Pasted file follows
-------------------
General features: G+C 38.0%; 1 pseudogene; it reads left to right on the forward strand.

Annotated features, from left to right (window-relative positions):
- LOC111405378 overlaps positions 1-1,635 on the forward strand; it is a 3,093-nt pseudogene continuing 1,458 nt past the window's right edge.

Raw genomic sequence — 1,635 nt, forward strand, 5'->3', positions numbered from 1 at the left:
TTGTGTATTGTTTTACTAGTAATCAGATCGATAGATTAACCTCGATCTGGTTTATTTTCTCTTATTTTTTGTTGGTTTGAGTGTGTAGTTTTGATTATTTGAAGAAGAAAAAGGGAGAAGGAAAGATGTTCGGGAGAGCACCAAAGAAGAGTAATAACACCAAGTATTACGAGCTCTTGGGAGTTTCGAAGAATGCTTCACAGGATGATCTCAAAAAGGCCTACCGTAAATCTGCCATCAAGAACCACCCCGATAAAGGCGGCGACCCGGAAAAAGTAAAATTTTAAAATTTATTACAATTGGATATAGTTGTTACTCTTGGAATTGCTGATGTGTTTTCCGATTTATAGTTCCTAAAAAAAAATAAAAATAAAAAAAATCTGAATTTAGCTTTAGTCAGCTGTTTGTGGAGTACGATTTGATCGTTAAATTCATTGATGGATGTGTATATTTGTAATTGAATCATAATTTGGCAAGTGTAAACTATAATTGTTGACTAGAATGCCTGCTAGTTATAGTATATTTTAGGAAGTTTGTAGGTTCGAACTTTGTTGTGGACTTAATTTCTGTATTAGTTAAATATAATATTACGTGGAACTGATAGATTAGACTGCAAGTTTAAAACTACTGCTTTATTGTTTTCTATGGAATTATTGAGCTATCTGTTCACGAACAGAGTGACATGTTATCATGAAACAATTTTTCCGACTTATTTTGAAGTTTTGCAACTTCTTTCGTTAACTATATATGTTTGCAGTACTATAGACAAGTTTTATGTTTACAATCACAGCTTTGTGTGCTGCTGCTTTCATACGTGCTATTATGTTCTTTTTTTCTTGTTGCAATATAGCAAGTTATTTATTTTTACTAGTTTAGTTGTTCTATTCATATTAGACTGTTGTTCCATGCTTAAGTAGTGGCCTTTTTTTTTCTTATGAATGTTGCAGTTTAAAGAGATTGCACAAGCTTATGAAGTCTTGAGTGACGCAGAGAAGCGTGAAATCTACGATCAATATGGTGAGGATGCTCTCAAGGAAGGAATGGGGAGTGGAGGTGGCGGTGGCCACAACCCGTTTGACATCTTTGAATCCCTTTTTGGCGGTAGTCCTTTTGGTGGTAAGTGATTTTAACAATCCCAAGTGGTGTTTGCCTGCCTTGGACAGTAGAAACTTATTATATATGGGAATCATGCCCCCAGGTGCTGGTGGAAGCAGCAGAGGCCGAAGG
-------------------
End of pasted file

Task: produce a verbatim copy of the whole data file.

General features: G+C 38.0%; 1 pseudogene; it reads left to right on the forward strand.

Annotated features, from left to right (window-relative positions):
- LOC111405378 overlaps positions 1-1,635 on the forward strand; it is a 3,093-nt pseudogene continuing 1,458 nt past the window's right edge.

Raw genomic sequence — 1,635 nt, forward strand, 5'->3', positions numbered from 1 at the left:
TTGTGTATTGTTTTACTAGTAATCAGATCGATAGATTAACCTCGATCTGGTTTATTTTCTCTTATTTTTTGTTGGTTTGAGTGTGTAGTTTTGATTATTTGAAGAAGAAAAAGGGAGAAGGAAAGATGTTCGGGAGAGCACCAAAGAAGAGTAATAACACCAAGTATTACGAGCTCTTGGGAGTTTCGAAGAATGCTTCACAGGATGATCTCAAAAAGGCCTACCGTAAATCTGCCATCAAGAACCACCCCGATAAAGGCGGCGACCCGGAAAAAGTAAAATTTTAAAATTTATTACAATTGGATATAGTTGTTACTCTTGGAATTGCTGATGTGTTTTCCGATTTATAGTTCCTAAAAAAAAATAAAAATAAAAAAAATCTGAATTTAGCTTTAGTCAGCTGTTTGTGGAGTACGATTTGATCGTTAAATTCATTGATGGATGTGTATATTTGTAATTGAATCATAATTTGGCAAGTGTAAACTATAATTGTTGACTAGAATGCCTGCTAGTTATAGTATATTTTAGGAAGTTTGTAGGTTCGAACTTTGTTGTGGACTTAATTTCTGTATTAGTTAAATATAATATTACGTGGAACTGATAGATTAGACTGCAAGTTTAAAACTACTGCTTTATTGTTTTCTATGGAATTATTGAGCTATCTGTTCACGAACAGAGTGACATGTTATCATGAAACAATTTTTCCGACTTATTTTGAAGTTTTGCAACTTCTTTCGTTAACTATATATGTTTGCAGTACTATAGACAAGTTTTATGTTTACAATCACAGCTTTGTGTGCTGCTGCTTTCATACGTGCTATTATGTTCTTTTTTTCTTGTTGCAATATAGCAAGTTATTTATTTTTACTAGTTTAGTTGTTCTATTCATATTAGACTGTTGTTCCATGCTTAAGTAGTGGCCTTTTTTTTTCTTATGAATGTTGCAGTTTAAAGAGATTGCACAAGCTTATGAAGTCTTGAGTGACGCAGAGAAGCGTGAAATCTACGATCAATATGGTGAGGATGCTCTCAAGGAAGGAATGGGGAGTGGAGGTGGCGGTGGCCACAACCCGTTTGACATCTTTGAATCCCTTTTTGGCGGTAGTCCTTTTGGTGGTAAGTGATTTTAACAATCCCAAGTGGTGTTTGCCTGCCTTGGACAGTAGAAACTTATTATATATGGGAATCATGCCCCCAGGTGCTGGTGGAAGCAGCAGAGGCCGAAGG